Youngsters put

brakes on driving

Young driver

PASSING the driving test was once seen as a rite of passage for most youngsters.

But with the number of young people getting behind the wheel now declining, research conducted by the UK's largest independent road safety charity, IAM RoadSmart, has indicated many young people aged 17-24 have put the brakes on learning to drive.

Of 1,000 young drivers surveyed, cost concerns were rated as the biggest reason for why young people had been put off learning to drive at first.

Equal top concerns (29 per cent) were the price of driving lessons and the cost of running car, closely followed in second spot (28 per cent) by the cost of taking the driving test itself.

Neil Greig, director of policy and research at IAMRoadSmart,said: "Our research shows that among young people the cost of learning to drive is a major deterrent to getting that license which would open up many more job opportunities and increase their personal mobility.

"No doubt, the increase in numbers going into higher education, and the rise of cheap taxi-hailing mobile applications have also fuelled the driving decline. Many young people lack the financial confidence to commit to running a car, especially when relatively cheap alternative forms of travel are available."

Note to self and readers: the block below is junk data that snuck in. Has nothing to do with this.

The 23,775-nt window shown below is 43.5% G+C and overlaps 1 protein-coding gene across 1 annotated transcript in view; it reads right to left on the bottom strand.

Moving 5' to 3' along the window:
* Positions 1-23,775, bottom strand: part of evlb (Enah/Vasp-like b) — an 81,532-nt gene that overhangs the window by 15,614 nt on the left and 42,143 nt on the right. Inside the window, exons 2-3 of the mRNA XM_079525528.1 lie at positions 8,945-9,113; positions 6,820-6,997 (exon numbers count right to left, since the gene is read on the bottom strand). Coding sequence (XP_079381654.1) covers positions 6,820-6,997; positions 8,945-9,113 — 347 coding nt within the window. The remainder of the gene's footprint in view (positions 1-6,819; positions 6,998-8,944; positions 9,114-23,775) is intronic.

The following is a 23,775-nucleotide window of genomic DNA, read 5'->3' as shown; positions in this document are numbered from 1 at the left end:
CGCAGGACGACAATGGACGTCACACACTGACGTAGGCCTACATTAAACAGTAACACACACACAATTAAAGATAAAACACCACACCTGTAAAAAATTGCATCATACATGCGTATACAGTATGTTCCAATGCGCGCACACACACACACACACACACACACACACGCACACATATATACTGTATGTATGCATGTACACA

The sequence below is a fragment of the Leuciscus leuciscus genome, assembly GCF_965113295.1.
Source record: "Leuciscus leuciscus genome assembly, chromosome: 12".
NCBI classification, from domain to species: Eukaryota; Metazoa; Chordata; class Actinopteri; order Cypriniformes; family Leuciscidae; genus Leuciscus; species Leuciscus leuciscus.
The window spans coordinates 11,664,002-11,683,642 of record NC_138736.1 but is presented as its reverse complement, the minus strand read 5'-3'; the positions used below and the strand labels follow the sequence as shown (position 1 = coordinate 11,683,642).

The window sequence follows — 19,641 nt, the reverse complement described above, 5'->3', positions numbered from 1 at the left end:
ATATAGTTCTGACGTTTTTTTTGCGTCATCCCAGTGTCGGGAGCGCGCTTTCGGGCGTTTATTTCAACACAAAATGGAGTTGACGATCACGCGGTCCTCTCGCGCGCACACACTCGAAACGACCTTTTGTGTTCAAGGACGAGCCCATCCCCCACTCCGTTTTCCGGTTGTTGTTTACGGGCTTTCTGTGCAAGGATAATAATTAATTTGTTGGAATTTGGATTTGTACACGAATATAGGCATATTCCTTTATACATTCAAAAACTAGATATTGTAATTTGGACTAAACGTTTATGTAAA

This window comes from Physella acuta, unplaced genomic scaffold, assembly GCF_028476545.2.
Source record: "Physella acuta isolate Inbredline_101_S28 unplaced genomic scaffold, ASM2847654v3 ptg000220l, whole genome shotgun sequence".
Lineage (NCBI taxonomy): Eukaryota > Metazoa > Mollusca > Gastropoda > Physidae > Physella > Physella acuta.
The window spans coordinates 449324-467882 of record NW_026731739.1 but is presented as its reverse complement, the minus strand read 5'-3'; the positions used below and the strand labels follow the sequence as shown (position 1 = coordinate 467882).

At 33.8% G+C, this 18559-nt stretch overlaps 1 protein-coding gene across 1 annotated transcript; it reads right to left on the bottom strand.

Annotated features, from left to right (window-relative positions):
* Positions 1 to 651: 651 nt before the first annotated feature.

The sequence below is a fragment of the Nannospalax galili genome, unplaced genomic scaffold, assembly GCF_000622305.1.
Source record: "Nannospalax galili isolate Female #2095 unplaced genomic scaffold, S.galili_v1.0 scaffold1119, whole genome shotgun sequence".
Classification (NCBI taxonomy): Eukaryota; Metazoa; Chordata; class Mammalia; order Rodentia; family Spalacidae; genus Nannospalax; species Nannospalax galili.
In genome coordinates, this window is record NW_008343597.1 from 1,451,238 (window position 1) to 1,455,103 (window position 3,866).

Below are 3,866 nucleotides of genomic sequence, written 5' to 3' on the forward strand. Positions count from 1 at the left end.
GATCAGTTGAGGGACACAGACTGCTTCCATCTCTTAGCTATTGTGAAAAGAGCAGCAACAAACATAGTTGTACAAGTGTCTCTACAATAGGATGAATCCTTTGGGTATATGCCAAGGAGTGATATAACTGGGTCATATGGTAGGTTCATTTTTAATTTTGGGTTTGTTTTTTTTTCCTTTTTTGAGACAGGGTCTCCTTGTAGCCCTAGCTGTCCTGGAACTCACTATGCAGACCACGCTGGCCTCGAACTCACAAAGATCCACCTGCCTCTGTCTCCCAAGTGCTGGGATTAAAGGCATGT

The survey also revealed that fear of driving had put off 26 per cent of respondents from learning to drive, with longer waiting lists for tests only being an issue for 20 per cent.

Finding the right car and the time to take lessons were also mentioned by respondents, but only 14 per cent felt they didn't need a car to get round. One in ten were actually put off by family or friends recommending they shouldn't learn to drive.

Mr Greig added: "It is worrying to hear that so many young people are so scared of driving that they have delayed seeking a license. Getting behind the wheel feeling stressed can affect concentration and performance, making Britain's roads a more dangerous place than they need to be. We can all play our part by cutting leaner drivers some slack as they work to gain the valuable driving experience that will make then safer drivers in the long run."

The survey also explored which alternatives would make young drivers consider giving up driving a personal car.

Improved public transport was the prevailing sentiment, with 30 per cent of those surveyed stating that free bus travel would make them consider exchanging their keys for a bus pass. Also, 27 per cent disclosed that cheaper rail fares would persuade them to give up driving their own vehicle, whilst 22 per cent said modern forms of public transport like trams would prompt them to ditch their car.

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